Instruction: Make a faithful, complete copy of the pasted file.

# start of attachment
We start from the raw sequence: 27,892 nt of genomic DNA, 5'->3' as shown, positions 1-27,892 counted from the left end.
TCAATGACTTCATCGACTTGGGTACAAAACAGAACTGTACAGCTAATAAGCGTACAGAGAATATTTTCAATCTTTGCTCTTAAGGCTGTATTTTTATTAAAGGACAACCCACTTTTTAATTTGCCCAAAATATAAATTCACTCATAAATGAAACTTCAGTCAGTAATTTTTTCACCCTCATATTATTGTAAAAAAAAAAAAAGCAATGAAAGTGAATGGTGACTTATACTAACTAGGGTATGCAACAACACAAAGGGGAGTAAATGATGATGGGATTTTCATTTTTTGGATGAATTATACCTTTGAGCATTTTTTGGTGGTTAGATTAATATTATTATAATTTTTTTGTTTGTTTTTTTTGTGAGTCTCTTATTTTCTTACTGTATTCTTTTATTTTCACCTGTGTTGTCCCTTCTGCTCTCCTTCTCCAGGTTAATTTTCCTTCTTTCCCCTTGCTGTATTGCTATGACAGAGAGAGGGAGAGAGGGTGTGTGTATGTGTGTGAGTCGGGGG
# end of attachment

We start from the raw sequence: 27,892 nt of genomic DNA, 5'->3' as shown, positions 1-27,892 counted from the left end.
TCAATGACTTCATCGACTTGGGTACAAAACAGAACTGTACAGCTAATAAGCGTACAGAGAATATTTTCAATCTTTGCTCTTAAGGCTGTATTTTTATTAAAGGACAACCCACTTTTTAATTTGCCCAAAATATAAATTCACTCATAAATGAAACTTCAGTCAGTAATTTTTTCACCCTCATATTATTGTAAAAAAAAAAAAAGCAATGAAAGTGAATGGTGACTTATACTAACTAGGGTATGCAACAACACAAAGGGGAGTAAATGATGATGGGATTTTCATTTTTTGGATGAATTATACCTTTGAGCATTTTTTGGTGGTTAGATTAATATTATTATAATTTTTTTGTTTGTTTTTTTTGTGAGTCTCTTATTTTCTTACTGTATTCTTTTATTTTCACCTGTGTTGTCCCTTCTGCTCTCCTTCTCCAGGTTAATTTTCCTTCTTTCCCCTTGCTGTATTGCTATGACAGAGAGAGGGAGAGAGGGTGTGTGTATGTGTGTGAGTCGGGGG